Still Raze-y After All These Years

Review of Colony in Space (#58)
DVD Release Date:  08 Nov 11
Original Air Date:  10 Apr - 15 May 1971
Doctor/Companion:  Three, Jo Grant
Stars:  Jon Pertwee, Katie Manning
Preceding StoryThe Claws of Axos (Three, Jo)
Succeeding Story:  The Dæmons (Three, Jo)

When the Doctor forcibly regenerated into Three, he was exiled to 20th Century Earth. While that made for some less expensive down-to-earth filming for about a series and a half, eventually he needed to get back out into the broadness of time and space to keep the show fresh and interesting. Thus begins the Time Lords' co-option of the Doctor's services for their own purposes.

Off the Doctor and Jo go, quite unwittingly, to just one more dystopian Earth-colony of the future where a mining company is prepared to raze the planet for its mineral wealth. Notably, despite having already had three adventures with Three, this is both the first time Jo has set foot inside the TARDIS and, resultantly, the first time she's traveled with him away from her own planet or time. Unlike some Companions, she's less than thrilled at first, though just like all of them, she's thrown right into Yet Another Fine Mess.

This story is from Season 8 – the one in which every single story involved the Master – so the only surprise is that, barring passing mention by the Time Lords in episode 1, he doesn't show up until episode 4 (of 6). When he does, though, it's Delgado's typical schmoov operator, complete with updated TARDIS defenses (and filing cabinets! what Time Lord would be without them?) and classic quotes (like "tried and true methods are best," and "but of course that's typical of the High Council of the Time Lords - know everything; do nothing").

Certain plot elements are practically obligatory (can you spot the IMC mole?), as is the bad astronomy (e.g., assertions that the sun will explode; our sun doesn't have nearly enough mass to go supernova), but there are plenty of wonderful elements peppered throughout as well. I love that Pertwee's more vaudevillian background comes into play when he displays a bit of simple slight-of-hand, for instance, or that the Doctor responds to the question "Are you some kind of scientist?" with a self-important, "I'm every kind of scientist!"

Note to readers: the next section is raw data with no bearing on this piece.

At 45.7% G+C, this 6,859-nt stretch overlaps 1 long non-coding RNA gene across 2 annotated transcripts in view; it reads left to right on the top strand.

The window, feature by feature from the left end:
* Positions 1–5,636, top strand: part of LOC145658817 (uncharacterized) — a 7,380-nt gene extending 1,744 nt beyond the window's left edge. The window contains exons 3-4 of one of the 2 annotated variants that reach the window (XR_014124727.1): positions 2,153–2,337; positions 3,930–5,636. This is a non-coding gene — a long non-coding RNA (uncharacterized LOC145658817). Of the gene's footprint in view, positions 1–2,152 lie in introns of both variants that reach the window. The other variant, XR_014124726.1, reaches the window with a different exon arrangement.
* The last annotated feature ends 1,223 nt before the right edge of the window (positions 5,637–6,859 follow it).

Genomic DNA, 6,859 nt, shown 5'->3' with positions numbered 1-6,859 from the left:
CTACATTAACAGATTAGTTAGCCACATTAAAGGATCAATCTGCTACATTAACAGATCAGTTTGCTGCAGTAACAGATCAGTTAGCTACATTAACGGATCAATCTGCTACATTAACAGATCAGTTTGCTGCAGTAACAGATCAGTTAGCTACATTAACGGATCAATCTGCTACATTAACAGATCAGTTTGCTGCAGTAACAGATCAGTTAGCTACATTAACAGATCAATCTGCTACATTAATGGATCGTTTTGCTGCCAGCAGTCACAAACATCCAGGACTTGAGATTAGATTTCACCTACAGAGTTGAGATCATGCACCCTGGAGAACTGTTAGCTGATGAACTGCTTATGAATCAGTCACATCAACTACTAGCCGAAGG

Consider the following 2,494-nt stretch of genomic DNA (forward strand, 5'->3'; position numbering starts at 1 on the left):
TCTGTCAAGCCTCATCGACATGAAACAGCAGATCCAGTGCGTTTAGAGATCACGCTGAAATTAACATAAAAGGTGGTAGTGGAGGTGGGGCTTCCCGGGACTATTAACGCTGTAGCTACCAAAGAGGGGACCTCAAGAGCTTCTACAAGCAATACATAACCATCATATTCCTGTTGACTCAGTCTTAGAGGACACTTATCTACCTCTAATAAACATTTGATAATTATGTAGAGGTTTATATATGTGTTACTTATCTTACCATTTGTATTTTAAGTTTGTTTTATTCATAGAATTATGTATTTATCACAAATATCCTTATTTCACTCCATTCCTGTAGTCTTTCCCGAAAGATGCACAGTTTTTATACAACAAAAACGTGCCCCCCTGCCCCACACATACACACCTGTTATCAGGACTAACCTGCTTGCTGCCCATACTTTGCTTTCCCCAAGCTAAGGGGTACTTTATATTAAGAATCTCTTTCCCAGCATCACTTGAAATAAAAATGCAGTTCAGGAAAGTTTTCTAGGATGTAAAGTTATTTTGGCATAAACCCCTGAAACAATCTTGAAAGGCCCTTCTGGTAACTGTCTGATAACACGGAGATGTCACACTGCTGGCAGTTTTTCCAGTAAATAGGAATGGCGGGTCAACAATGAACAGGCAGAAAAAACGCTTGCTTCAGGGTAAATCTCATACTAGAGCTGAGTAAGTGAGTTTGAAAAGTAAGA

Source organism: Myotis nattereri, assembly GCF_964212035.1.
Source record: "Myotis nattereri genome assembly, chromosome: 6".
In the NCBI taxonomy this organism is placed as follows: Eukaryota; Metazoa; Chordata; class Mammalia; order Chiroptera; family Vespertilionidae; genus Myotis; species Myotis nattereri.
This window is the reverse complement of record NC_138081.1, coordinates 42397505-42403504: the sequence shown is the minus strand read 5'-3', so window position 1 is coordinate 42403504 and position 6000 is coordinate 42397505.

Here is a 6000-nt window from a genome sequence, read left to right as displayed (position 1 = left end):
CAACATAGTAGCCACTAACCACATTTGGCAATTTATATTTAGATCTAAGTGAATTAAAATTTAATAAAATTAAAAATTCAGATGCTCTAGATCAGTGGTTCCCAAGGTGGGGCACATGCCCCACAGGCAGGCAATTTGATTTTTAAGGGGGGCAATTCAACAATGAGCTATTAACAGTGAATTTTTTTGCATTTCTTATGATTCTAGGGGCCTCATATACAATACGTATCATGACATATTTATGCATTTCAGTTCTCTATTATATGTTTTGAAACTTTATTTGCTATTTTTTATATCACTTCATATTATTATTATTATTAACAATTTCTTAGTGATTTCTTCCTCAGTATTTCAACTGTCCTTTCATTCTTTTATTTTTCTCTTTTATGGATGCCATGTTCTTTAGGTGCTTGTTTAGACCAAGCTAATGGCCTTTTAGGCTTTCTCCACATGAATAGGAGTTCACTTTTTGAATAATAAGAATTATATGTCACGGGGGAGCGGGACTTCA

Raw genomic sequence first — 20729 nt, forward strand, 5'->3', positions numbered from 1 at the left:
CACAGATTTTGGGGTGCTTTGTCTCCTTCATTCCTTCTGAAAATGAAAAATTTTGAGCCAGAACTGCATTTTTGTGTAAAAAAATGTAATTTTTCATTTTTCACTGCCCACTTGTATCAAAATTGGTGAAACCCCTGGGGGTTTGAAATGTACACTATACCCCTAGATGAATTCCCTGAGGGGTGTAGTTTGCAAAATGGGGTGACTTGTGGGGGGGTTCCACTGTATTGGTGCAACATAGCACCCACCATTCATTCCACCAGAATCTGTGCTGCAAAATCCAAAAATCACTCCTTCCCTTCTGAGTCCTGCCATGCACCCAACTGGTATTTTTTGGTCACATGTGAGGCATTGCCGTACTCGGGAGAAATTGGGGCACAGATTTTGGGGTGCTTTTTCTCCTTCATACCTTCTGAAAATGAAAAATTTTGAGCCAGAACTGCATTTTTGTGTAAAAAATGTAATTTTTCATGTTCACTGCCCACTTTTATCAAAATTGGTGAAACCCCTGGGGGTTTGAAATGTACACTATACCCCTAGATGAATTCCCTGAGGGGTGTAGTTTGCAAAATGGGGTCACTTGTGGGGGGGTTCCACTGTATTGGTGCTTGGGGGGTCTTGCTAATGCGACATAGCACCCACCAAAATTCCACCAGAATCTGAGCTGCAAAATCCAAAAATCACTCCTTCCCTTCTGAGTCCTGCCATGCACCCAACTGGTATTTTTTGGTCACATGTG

We also get a further glimpse into the relationship between the Master and the Doctor when the former makes his offer to the latter to share in conquest of the universe and the offer is even given the chance to get out of his mouth. This is the golden era of the Master and Doctor, and these two are brilliant fun together, no matter the circumstances. Throw in some classic corporate greed, the Doctor as action hero, Jo (again) mentioning that one escapology course she once took, and lots of firefights, and you've got a solid installment in Third-Doctor-era Who.

DVD Extras (highlights)
IMC Needs You!
To change things up a bit, this "making of" starts with a recruiting ad for IMC. How can you fail to love an ad campaign - fictitious or not - that ends with the tag line, "Grow a moustache and see the stars!"? The usual interview clips include reminiscences on such topics as (writer) Malcolm Hulke's tendency toward political allegory, the original casting of one character as female rather than male, the trials of filming in a clay pit in February, and why there was no soft dissolve when the TARDIS materialized or dematerialized.

From the Cutting Room Floor
Usually I'm not a big fan of deleted scenes extras; they tend to be rather tedious and redundant, and make me appreciate the editors. This version is a little less onerous. The clips themselves have no sound, so there's incidental music overlaid for interest, and explanatory captions of what we're seeing. It gives a bit of a behind-the-scenes feel for how the shots are created, including a bit of model work right at the end.

Given the way Western society (as an American, I might even say specifically my country) still tends to bow down to The Almighty Dollar, this story seems relevant even 40 years after its original broadcast. I wouldn't recommend it for any sort of escapist viewing, but it's well worth watching when you're up for something a little more "serious."

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